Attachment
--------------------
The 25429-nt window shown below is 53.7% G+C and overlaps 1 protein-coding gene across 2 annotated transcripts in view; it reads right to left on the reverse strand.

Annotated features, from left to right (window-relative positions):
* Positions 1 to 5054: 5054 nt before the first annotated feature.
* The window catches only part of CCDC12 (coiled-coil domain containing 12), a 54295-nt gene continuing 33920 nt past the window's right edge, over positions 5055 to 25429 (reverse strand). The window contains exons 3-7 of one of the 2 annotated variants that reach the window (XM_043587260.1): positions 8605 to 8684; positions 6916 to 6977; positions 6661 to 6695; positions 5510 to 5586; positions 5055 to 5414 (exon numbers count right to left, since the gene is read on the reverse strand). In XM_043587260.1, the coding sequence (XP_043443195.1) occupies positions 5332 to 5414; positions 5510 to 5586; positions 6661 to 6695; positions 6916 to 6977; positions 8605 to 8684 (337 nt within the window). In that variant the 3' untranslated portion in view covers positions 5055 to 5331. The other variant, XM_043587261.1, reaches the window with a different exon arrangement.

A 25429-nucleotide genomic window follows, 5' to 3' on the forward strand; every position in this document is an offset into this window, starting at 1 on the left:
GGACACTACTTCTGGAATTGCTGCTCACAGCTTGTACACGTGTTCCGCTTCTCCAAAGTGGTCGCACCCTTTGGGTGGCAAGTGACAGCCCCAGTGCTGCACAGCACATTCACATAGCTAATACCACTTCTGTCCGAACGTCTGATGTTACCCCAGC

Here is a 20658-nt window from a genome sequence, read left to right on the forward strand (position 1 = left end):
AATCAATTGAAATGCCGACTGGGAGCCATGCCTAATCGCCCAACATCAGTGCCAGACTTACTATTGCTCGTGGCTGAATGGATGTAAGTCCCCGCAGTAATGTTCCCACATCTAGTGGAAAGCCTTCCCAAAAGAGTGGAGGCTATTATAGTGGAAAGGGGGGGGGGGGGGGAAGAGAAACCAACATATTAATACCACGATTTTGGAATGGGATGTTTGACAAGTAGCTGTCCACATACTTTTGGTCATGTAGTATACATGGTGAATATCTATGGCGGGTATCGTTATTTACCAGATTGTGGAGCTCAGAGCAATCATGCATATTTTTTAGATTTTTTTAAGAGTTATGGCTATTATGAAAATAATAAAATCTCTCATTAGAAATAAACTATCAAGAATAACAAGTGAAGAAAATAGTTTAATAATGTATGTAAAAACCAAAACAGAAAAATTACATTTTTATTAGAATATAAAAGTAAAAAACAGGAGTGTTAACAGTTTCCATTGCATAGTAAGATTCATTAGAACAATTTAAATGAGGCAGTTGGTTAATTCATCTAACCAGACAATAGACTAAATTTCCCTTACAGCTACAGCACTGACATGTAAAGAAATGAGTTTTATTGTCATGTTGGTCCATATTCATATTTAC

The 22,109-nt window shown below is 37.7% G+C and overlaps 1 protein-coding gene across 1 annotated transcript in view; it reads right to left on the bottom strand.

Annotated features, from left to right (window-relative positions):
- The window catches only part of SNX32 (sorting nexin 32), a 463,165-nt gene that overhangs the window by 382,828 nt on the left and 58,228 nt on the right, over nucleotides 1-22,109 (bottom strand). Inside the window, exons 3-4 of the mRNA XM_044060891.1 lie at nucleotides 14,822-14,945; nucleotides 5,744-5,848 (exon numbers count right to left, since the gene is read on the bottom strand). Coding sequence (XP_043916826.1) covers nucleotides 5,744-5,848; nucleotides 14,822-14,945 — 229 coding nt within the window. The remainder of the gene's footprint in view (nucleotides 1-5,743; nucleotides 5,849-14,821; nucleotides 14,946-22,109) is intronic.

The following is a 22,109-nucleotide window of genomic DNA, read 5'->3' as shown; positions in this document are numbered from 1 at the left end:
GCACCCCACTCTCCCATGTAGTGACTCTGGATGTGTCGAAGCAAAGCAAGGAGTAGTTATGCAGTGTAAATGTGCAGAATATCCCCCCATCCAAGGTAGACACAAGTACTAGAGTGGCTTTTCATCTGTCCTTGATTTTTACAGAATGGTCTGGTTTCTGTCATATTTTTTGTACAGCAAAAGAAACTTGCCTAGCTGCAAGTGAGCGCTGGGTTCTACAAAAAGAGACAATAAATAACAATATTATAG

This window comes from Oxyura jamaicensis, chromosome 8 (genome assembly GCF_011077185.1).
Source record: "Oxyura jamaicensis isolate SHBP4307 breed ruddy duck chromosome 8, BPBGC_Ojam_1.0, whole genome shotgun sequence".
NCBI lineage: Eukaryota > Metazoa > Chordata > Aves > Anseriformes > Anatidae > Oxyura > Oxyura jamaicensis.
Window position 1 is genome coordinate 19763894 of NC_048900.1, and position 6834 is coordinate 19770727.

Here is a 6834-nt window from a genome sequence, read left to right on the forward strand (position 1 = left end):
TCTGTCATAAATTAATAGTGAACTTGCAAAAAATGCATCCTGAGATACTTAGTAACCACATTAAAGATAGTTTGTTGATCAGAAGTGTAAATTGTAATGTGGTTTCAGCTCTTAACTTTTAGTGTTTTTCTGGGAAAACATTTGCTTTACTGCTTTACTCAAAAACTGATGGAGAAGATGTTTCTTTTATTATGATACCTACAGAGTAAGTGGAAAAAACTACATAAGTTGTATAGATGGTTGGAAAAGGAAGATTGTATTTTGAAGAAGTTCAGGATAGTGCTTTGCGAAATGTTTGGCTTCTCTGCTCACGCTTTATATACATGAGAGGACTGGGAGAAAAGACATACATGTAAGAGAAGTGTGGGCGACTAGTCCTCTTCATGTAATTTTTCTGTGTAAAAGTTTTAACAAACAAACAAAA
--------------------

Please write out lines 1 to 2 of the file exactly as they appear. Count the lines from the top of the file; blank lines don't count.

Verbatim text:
The 25429-nt window shown below is 53.7% G+C and overlaps 1 protein-coding gene across 2 annotated transcripts in view; it reads right to left on the reverse strand.

Annotated features, from left to right (window-relative positions):